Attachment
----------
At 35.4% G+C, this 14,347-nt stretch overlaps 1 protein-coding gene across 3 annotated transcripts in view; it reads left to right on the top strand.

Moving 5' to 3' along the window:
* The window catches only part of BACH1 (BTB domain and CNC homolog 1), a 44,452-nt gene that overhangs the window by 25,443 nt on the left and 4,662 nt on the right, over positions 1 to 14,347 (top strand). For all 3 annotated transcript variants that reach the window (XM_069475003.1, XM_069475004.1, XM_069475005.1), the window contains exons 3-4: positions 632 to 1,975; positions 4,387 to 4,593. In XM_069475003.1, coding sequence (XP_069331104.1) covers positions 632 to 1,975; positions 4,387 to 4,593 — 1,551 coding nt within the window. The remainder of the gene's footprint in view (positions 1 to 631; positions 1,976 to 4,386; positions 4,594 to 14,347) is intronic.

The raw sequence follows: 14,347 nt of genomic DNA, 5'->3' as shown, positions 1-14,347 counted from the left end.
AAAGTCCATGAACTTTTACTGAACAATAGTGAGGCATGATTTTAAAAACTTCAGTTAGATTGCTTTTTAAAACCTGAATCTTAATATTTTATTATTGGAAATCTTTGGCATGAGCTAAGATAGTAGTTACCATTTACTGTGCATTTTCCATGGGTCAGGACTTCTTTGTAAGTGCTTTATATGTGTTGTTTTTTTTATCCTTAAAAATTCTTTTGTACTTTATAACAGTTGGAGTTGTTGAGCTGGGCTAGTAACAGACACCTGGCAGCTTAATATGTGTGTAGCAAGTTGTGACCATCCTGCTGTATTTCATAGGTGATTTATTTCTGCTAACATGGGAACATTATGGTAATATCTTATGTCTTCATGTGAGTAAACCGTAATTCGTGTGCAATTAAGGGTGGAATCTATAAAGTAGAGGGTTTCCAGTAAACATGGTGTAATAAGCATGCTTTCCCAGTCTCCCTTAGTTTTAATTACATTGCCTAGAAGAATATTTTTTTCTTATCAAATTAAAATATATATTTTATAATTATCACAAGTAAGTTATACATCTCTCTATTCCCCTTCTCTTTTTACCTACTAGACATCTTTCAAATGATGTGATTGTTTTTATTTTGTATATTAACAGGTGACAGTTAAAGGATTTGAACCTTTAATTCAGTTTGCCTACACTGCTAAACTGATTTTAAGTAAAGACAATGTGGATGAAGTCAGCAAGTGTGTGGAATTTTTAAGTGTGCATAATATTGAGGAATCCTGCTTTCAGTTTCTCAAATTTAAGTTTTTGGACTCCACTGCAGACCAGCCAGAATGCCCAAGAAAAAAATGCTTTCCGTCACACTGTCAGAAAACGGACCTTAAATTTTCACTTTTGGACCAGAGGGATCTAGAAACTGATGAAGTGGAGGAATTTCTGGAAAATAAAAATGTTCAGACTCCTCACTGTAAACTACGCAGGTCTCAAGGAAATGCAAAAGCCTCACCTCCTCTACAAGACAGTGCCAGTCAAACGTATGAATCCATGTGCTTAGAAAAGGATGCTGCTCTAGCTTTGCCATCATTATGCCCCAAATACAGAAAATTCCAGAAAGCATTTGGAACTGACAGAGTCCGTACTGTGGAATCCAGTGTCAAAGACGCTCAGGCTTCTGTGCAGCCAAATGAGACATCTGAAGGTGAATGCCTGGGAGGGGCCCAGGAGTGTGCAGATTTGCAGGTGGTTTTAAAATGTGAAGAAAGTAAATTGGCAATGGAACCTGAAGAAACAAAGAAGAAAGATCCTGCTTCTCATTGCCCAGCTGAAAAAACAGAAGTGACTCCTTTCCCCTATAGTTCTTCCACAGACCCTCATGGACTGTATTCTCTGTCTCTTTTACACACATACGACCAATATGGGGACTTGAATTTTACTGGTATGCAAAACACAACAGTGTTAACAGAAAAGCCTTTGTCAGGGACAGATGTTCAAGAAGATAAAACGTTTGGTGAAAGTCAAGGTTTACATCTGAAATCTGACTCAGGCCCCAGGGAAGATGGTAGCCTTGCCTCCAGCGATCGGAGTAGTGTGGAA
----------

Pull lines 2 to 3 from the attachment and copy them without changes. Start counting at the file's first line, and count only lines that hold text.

Moving 5' to 3' along the window:
* The window catches only part of BACH1 (BTB domain and CNC homolog 1), a 44,452-nt gene that overhangs the window by 25,443 nt on the left and 4,662 nt on the right, over positions 1 to 14,347 (top strand). For all 3 annotated transcript variants that reach the window (XM_069475003.1, XM_069475004.1, XM_069475005.1), the window contains exons 3-4: positions 632 to 1,975; positions 4,387 to 4,593. In XM_069475003.1, coding sequence (XP_069331104.1) covers positions 632 to 1,975; positions 4,387 to 4,593 — 1,551 coding nt within the window. The remainder of the gene's footprint in view (positions 1 to 631; positions 1,976 to 4,386; positions 4,594 to 14,347) is intronic.